We wish we could give you the songs in this play. We mean to hear them often now we have learned their beauty and their truth; and one of Shakespere's songs is about as great an enjoyment as the world offers. They have all the blitheness and the freshness of the lark, coupled with the rich, deep, gushing melody of the nightingale. This for their natural music— but the words—the words—hear them sung as we have—and you will make Shakespere your household god.
To return—the prince then praises his own depth of feeling and laments the want of sympathy in Olivia; telling Viola with the characteristic injustice of disappointed love
-to make no compare
Between the love a woman can bear him,
Viola sighs out
Ah! but I know!
What dost thou know?
Too well what love women to men may owe:
What's her history?
A blank, my lord.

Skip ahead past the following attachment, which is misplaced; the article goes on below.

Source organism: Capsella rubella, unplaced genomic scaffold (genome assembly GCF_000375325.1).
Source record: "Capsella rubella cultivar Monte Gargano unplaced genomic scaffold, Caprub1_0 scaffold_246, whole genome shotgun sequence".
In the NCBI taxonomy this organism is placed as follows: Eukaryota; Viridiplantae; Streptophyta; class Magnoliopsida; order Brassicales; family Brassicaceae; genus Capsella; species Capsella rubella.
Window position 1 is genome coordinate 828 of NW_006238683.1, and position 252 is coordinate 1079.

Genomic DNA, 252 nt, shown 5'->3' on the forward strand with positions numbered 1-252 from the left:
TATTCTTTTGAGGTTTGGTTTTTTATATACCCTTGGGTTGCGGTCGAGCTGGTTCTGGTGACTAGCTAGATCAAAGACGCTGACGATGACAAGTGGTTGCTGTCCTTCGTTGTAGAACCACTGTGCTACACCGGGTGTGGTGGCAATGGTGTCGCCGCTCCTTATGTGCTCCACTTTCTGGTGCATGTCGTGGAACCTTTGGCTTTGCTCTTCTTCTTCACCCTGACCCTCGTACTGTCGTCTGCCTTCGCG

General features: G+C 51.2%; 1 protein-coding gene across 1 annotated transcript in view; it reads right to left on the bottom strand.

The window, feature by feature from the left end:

How truly this one word paints the silent anguish of desolation. Oh! ye, who say Woman's heart is not to be broken, go ye into the forest where on the leafless tree the widowed bird dies mateless; go ye into the neglected garden, where the flower withers beside its dead fellow; or learn your lesson of the poor dog, whose death so often follows on his master's ; and if the voiceless, soulless creatures of the earth feel this desolation, think ye not, the most delicate, the most beautiful of Heaven's creations—susceptible and sympathizing woman — will feel this destiny, which makes the heart the tomb of its own affections. The poet's touching picture of this worst of human ills should fall deep into our hearts and make us think twice ere we smile at the depth and force of woman's feeling.